Estate Planning

5 Things to Know About Revocable Trusts

by Alli Thomas

Jan 12, 2021

Have you been wondering if you should set up a revocable trust? If you ask around, you may get different answers. Today, we’ll take a quick look at who would typically benefit from this type of estate planning vehicle and review some facts about them.

 

Do you REALLY need a revocable trust?

There is no blanket answer to this question. Some estate planners think everyone should have one; others say it’s not necessary.

In general, a revocable trust is beneficial for:

  • Business owners
  • People who own homes in multiple states
  • People who prioritize privacy
  • People who want to avoid probate.

If your financial simpler, a revocable trust may be overkill.

Also, a revocable trust is not a substitute for a will. Even if you set up a revocable trust, you should still have a separate will covers all of your other assets and belongings.

 

Now, let’s look at five more important facts about revocable trusts:

  1. A revocable trust will not allow you to avoid estate tax. By its very nature, a revocable trust lets you keep control over your assets. That means that, in Uncle Sam’s eyes, your assets remain in your estate. If you want to avoid estate tax, investigate an irrevocable trust instead.
  2. As mentioned above, assets in a revocable trust do not go through the probate process–they are passed right to your beneficiaries. This is the key difference between a revocable trust and a will.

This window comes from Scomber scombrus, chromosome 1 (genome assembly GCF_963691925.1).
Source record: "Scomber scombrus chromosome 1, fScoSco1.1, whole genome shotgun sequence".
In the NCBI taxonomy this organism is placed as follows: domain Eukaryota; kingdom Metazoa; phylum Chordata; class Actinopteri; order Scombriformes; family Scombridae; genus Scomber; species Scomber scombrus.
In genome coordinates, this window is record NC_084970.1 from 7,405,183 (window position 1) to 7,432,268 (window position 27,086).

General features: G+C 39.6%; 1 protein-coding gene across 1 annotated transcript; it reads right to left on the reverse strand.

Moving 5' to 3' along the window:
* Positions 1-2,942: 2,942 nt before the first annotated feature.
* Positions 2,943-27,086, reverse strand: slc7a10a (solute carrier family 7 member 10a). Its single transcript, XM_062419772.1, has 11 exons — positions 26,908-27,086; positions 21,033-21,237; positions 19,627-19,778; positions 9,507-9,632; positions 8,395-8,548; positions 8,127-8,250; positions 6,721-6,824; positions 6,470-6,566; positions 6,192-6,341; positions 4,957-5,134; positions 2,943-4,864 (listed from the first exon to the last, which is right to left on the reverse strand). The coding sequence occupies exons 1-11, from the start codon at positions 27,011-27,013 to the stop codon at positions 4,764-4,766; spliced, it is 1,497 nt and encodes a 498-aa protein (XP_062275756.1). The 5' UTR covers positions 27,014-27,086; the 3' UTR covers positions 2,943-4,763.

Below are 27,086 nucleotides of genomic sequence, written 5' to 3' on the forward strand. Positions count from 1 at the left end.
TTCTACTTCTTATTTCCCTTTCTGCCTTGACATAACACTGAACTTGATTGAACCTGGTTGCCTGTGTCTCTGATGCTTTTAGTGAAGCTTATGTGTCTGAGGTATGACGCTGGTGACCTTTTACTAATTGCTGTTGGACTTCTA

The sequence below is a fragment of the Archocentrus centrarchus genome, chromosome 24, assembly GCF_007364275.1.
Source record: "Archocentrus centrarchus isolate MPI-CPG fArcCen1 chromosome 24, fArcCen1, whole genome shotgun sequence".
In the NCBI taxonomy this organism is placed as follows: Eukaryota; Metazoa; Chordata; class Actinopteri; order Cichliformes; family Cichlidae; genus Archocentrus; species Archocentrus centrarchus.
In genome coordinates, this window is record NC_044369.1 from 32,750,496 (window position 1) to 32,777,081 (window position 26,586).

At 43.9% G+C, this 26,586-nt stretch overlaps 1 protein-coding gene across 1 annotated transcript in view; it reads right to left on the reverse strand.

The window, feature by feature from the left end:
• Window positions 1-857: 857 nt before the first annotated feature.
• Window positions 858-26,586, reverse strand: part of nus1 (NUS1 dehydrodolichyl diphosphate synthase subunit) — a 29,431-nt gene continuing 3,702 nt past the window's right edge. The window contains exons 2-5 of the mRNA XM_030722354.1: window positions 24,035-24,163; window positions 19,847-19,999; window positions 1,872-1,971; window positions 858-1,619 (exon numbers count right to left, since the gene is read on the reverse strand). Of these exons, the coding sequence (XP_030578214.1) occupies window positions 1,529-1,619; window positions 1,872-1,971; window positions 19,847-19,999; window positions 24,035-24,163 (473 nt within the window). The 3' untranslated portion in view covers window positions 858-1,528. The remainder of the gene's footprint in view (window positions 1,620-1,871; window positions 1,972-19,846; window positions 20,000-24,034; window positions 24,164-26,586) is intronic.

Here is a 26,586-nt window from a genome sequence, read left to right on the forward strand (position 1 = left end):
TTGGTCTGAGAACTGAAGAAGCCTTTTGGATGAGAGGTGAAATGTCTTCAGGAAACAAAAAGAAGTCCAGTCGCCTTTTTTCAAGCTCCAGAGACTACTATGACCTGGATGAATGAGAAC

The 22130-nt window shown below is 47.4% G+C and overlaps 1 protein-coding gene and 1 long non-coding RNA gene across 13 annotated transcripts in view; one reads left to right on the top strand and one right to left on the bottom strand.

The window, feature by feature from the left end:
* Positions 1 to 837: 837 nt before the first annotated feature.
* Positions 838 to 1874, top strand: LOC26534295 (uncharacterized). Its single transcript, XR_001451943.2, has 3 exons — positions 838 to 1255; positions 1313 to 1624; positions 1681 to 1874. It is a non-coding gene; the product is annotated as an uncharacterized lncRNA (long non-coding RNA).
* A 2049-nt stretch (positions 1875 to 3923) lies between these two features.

3. You may name yourself as the trustee of your revocable trust, which allows you to retain control over your assets. If you are concerned about the fate of your trust in the event of becoming incapacitated (or dying), you may also choose to name a successor trustee–or the person who will take over your trust for you.
  4. A revocable trust allows you to keep details of your assets under wraps. Unlike a will, which is public record after your death, a revocable trust is a private document.
  5. The assets in a revocable trust are still subject to creditors even if they are not held in your name. If you’re looking to protect your assets from creditors (or from lawsuits), consider establishing an irrevocable trust.

2020 has pushed estate planning to the fronts of many people’s minds. If you’d like to discuss your options, one of our advisors is here to help. Click here to set up a no-cost, no-obligation meeting with them.

 

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Alli Thomas

Alli Thomas has worked in the financial services industry for nearly 20 years, with a focus on retirement-related investing. She began her career as a FINRA-licensed participant-services call-center associate at Vanguard, and then moved to Principal Financial Group, where she worked closely with employers, assisting with retirement plan set-up and design, selecting appropriate plan investment offerings, and maximizing employee participation through targeted education campaigns and enrollment meetings. Alli has also worked as a qualified 401(k) administrator and registered investment advisor for several small investment firms. She now writes about all things investment- and finance-related, leveraging her extensive experience and passion for retirement planning to help investors make well-informed financial decisions.

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